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Drawn from LifeIssues and Themes in Animated Documentary Cinema$
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Jonathan Murray and Nea Ehrlich

Print publication date: 2018

Print ISBN-13: 9780748694112

Published to Edinburgh Scholarship Online: May 2021

DOI: 10.3366/edinburgh/9780748694112.001.0001

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PRINTED FROM EDINBURGH SCHOLARSHIP ONLINE (www.edinburgh.universitypressscholarship.com). (c) Copyright Edinburgh University Press, 2022. All Rights Reserved. An individual user may print out a PDF of a single chapter of a monograph in ESO for personal use.date: 17 May 2022

Animated Documentary, Recollection, ‘Re-enactment’ and Temporality

Animated Documentary, Recollection, ‘Re-enactment’ and Temporality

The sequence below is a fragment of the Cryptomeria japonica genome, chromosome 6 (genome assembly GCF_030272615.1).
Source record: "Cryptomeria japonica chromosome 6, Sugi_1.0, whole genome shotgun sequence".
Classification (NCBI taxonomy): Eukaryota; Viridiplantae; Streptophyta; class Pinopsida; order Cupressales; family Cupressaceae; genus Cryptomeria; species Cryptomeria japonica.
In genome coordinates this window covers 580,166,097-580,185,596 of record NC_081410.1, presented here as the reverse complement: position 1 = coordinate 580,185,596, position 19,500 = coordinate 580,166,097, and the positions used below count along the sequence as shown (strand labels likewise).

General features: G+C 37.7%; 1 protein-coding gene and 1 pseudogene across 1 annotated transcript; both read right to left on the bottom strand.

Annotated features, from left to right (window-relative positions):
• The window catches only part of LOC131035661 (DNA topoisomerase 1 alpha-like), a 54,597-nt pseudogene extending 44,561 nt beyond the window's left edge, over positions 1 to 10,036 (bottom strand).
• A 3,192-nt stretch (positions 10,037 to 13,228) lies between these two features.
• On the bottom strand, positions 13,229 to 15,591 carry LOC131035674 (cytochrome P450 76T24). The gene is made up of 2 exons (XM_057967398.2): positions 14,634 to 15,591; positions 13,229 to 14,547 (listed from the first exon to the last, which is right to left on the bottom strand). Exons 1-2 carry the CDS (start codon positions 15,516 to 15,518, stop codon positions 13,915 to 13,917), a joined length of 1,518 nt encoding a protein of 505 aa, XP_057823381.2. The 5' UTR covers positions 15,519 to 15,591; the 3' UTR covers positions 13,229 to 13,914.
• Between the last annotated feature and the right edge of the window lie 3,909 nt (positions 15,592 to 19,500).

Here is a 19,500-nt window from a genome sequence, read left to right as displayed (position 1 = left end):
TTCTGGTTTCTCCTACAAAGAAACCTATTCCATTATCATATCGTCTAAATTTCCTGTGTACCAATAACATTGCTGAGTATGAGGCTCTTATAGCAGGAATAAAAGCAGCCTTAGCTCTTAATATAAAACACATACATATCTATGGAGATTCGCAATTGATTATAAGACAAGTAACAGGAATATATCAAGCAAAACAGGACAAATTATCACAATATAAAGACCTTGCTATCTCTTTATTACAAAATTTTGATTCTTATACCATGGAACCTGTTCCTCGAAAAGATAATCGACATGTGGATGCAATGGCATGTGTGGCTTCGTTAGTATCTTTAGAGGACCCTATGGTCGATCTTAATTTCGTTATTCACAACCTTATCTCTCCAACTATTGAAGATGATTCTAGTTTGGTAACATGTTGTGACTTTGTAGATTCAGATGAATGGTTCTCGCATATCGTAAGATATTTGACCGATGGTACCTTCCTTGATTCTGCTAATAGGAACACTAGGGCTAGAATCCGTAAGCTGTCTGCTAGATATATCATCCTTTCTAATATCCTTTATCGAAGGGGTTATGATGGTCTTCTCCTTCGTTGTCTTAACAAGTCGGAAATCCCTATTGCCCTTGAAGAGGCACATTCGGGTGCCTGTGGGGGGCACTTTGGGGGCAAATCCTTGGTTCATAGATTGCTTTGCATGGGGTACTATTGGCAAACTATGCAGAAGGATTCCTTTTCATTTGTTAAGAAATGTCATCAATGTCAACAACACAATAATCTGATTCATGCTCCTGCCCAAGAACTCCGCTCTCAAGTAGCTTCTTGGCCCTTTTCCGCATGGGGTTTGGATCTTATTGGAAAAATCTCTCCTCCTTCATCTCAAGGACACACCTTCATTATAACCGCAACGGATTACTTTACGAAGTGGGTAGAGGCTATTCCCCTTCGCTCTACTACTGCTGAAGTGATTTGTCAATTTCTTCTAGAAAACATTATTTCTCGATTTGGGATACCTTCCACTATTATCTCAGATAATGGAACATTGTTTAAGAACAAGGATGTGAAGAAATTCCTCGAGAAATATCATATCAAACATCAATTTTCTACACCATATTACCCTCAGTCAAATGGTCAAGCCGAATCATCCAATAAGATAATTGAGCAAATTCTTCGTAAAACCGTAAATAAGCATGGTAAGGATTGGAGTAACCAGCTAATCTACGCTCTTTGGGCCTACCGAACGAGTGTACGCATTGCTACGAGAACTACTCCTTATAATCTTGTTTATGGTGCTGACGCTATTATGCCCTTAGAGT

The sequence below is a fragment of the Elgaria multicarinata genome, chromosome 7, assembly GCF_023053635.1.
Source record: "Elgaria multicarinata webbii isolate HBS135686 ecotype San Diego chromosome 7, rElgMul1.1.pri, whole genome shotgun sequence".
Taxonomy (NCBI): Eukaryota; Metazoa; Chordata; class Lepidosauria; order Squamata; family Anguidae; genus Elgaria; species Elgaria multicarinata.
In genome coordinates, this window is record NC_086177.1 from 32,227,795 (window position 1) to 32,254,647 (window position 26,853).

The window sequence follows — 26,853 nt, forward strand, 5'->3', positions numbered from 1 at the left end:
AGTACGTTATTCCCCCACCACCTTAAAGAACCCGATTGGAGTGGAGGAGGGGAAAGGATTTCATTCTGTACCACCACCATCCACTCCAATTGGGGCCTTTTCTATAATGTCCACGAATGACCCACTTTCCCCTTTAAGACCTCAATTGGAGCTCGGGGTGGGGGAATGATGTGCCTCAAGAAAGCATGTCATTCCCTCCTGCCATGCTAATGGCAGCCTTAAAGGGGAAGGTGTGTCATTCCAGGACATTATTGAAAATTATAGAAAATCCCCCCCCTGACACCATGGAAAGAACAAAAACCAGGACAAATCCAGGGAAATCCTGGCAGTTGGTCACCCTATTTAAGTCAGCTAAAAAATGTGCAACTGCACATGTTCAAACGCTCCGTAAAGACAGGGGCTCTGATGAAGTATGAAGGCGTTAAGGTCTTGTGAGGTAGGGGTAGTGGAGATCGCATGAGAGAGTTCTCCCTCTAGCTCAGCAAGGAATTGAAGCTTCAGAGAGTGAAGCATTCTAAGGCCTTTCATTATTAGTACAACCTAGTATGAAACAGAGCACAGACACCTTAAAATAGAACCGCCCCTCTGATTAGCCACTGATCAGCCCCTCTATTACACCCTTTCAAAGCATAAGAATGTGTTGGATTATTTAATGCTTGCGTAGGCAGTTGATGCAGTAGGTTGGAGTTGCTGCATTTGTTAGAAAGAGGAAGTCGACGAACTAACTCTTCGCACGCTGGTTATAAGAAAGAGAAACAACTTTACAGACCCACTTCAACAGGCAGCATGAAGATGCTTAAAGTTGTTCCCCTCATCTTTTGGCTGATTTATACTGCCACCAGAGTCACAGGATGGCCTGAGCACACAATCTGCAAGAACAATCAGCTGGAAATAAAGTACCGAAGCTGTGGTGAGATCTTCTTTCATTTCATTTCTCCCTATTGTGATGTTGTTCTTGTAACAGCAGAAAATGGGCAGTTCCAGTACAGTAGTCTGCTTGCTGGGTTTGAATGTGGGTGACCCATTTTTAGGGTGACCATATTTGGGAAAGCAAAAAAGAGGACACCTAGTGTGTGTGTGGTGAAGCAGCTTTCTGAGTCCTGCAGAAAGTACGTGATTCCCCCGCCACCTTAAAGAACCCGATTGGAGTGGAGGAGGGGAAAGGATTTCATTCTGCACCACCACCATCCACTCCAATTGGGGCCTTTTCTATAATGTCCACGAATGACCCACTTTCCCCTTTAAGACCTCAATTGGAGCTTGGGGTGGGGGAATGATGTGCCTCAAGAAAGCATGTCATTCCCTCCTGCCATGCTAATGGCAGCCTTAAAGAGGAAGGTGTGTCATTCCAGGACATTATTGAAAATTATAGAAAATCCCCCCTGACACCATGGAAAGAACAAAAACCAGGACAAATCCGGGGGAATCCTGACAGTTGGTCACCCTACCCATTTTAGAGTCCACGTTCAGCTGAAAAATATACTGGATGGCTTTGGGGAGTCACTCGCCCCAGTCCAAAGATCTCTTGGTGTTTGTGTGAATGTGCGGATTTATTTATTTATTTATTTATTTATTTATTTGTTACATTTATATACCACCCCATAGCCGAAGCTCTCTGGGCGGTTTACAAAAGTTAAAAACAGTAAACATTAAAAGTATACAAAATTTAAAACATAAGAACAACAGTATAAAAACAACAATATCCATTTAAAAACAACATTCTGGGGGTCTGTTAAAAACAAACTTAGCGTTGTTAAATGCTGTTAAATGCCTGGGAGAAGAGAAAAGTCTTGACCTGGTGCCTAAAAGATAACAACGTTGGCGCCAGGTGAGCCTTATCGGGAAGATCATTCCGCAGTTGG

Chapter:
(p.69) Chapter 4 Animated Documentary, Recollection, ‘Re-enactment’ and Temporality
Source:
Drawn from Life
Author(s):

Paul Ward

Publisher:
Edinburgh University Press
DOI:10.3366/edinburgh/9780748694112.003.0005

In this chapter Paul Ward focuses particularly on the concept of re-enactment, arguing that it raises varied questions about the nature of performance, agency, point of view and temporality within animated documentary. Ward grounds his theoretical speculations and conceptual distinctions in close readings of two animated documentaries, Andersartig (2011) and The Children of the Holocaust (2014), both of which depict individual childhood memories of living in Nazi-era Germany. He concludes that works such as these encourage audiences and critics alike to understand and engage with animated documentary as a filmmaking mode able to portray intangible, often non-indexical (and therefore un-photographable) documentary phenomena.

Keywords:   animated documentary, re-enactment, recollection, temporality, performance, agency, Andersartig (2011), The Children of the Holocaust (2014), intangible

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